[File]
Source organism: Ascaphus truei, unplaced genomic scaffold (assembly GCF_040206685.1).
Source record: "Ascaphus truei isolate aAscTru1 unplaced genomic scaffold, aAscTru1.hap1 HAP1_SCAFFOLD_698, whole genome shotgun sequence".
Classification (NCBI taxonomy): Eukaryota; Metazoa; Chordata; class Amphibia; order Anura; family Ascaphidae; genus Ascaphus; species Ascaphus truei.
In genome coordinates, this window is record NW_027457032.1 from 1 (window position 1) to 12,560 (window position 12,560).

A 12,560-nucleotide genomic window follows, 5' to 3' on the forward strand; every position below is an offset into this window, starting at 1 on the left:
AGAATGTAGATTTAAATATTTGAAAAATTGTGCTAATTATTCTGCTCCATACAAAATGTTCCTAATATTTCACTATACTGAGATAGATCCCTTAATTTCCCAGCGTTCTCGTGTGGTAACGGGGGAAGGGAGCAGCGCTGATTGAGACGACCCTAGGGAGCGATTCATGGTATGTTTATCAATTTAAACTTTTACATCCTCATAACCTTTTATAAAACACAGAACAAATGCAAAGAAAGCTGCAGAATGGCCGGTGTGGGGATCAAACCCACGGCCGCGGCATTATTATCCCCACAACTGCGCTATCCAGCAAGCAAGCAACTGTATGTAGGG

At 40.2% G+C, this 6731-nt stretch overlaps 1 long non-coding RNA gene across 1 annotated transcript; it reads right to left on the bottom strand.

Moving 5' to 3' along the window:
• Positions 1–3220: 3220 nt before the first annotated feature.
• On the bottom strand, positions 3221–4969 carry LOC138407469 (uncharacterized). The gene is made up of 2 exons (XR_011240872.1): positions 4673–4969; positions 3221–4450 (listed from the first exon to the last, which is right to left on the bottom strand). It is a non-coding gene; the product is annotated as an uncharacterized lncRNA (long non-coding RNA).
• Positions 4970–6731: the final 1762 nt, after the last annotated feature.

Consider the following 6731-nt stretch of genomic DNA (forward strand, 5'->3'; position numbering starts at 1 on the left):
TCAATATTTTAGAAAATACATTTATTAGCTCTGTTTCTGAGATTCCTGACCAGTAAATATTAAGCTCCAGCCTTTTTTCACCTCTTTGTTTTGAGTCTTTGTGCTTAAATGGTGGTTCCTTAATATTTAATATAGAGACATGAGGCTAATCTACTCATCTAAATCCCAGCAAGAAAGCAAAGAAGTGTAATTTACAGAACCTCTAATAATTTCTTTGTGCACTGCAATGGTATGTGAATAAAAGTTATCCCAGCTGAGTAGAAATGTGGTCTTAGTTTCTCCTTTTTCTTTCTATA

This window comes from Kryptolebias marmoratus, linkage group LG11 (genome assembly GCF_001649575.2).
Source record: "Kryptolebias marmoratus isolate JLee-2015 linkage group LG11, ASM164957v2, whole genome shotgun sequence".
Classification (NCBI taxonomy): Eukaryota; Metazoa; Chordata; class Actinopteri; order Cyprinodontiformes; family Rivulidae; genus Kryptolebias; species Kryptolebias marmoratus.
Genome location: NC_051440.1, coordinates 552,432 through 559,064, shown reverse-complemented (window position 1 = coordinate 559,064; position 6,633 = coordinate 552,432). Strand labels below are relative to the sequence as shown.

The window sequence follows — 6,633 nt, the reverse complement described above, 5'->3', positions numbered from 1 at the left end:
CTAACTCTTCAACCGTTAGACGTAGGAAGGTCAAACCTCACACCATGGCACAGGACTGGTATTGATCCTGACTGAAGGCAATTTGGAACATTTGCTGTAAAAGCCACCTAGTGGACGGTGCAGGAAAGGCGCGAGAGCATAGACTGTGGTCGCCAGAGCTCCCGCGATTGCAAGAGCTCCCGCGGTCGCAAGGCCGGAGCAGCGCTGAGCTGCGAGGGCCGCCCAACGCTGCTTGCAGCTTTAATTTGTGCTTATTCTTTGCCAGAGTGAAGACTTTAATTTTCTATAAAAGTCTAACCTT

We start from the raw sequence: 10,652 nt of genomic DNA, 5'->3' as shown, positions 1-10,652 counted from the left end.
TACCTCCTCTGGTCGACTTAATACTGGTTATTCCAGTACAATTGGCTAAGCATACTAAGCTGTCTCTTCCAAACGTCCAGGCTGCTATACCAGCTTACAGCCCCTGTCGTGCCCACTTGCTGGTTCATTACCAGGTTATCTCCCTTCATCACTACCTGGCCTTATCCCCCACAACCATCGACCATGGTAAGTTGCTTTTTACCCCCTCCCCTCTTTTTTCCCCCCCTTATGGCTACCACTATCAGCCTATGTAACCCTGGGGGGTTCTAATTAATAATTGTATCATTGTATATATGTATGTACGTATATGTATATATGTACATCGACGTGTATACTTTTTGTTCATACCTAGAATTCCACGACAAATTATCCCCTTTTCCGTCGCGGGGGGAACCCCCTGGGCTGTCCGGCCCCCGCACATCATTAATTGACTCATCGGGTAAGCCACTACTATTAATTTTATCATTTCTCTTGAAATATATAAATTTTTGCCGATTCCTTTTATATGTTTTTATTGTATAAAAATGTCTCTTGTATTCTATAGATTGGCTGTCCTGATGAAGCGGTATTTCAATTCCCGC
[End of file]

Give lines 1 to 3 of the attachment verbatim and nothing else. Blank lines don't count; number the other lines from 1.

Source organism: Ascaphus truei, unplaced genomic scaffold (assembly GCF_040206685.1).
Source record: "Ascaphus truei isolate aAscTru1 unplaced genomic scaffold, aAscTru1.hap1 HAP1_SCAFFOLD_698, whole genome shotgun sequence".
Classification (NCBI taxonomy): Eukaryota; Metazoa; Chordata; class Amphibia; order Anura; family Ascaphidae; genus Ascaphus; species Ascaphus truei.